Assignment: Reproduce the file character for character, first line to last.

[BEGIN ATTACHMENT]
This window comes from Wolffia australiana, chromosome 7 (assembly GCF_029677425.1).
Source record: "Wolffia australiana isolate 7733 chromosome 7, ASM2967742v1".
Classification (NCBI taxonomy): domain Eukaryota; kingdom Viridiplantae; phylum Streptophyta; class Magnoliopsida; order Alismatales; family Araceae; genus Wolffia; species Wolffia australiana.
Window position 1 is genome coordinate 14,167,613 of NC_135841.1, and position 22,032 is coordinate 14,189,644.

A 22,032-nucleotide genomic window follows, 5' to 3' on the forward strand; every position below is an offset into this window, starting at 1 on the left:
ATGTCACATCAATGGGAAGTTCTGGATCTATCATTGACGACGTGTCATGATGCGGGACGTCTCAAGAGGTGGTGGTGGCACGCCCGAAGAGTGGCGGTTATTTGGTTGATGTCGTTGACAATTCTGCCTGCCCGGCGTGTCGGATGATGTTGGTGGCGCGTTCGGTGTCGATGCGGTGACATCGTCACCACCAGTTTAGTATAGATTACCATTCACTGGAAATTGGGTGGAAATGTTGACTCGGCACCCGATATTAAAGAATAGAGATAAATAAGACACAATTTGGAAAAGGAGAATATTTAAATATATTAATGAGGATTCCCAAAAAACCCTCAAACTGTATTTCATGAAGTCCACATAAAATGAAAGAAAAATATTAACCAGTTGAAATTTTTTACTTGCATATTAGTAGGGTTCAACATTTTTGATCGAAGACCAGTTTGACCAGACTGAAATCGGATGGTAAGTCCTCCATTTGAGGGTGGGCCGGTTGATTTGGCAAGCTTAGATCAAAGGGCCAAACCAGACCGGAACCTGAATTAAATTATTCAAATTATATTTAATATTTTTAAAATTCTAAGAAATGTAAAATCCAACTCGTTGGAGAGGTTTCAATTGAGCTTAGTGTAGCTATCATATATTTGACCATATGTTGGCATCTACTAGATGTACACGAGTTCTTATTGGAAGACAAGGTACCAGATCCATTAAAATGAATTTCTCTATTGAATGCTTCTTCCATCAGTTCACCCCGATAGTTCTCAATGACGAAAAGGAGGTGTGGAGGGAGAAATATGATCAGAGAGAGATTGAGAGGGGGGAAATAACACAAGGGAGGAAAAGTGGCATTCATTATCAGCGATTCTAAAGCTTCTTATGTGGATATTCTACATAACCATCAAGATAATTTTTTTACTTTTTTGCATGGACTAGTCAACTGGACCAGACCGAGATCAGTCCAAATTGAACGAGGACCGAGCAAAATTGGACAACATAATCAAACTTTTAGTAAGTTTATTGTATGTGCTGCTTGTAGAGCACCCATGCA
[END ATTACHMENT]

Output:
This window comes from Wolffia australiana, chromosome 7 (assembly GCF_029677425.1).
Source record: "Wolffia australiana isolate 7733 chromosome 7, ASM2967742v1".
Classification (NCBI taxonomy): domain Eukaryota; kingdom Viridiplantae; phylum Streptophyta; class Magnoliopsida; order Alismatales; family Araceae; genus Wolffia; species Wolffia australiana.
Window position 1 is genome coordinate 14,167,613 of NC_135841.1, and position 22,032 is coordinate 14,189,644.

A 22,032-nucleotide genomic window follows, 5' to 3' on the forward strand; every position below is an offset into this window, starting at 1 on the left:
ATGTCACATCAATGGGAAGTTCTGGATCTATCATTGACGACGTGTCATGATGCGGGACGTCTCAAGAGGTGGTGGTGGCACGCCCGAAGAGTGGCGGTTATTTGGTTGATGTCGTTGACAATTCTGCCTGCCCGGCGTGTCGGATGATGTTGGTGGCGCGTTCGGTGTCGATGCGGTGACATCGTCACCACCAGTTTAGTATAGATTACCATTCACTGGAAATTGGGTGGAAATGTTGACTCGGCACCCGATATTAAAGAATAGAGATAAATAAGACACAATTTGGAAAAGGAGAATATTTAAATATATTAATGAGGATTCCCAAAAAACCCTCAAACTGTATTTCATGAAGTCCACATAAAATGAAAGAAAAATATTAACCAGTTGAAATTTTTTACTTGCATATTAGTAGGGTTCAACATTTTTGATCGAAGACCAGTTTGACCAGACTGAAATCGGATGGTAAGTCCTCCATTTGAGGGTGGGCCGGTTGATTTGGCAAGCTTAGATCAAAGGGCCAAACCAGACCGGAACCTGAATTAAATTATTCAAATTATATTTAATATTTTTAAAATTCTAAGAAATGTAAAATCCAACTCGTTGGAGAGGTTTCAATTGAGCTTAGTGTAGCTATCATATATTTGACCATATGTTGGCATCTACTAGATGTACACGAGTTCTTATTGGAAGACAAGGTACCAGATCCATTAAAATGAATTTCTCTATTGAATGCTTCTTCCATCAGTTCACCCCGATAGTTCTCAATGACGAAAAGGAGGTGTGGAGGGAGAAATATGATCAGAGAGAGATTGAGAGGGGGGAAATAACACAAGGGAGGAAAAGTGGCATTCATTATCAGCGATTCTAAAGCTTCTTATGTGGATATTCTACATAACCATCAAGATAATTTTTTTACTTTTTTGCATGGACTAGTCAACTGGACCAGACCGAGATCAGTCCAAATTGAACGAGGACCGAGCAAAATTGGACAACATAATCAAACTTTTAGTAAGTTTATTGTATGTGCTGCTTGTAGAGCACCCATGCA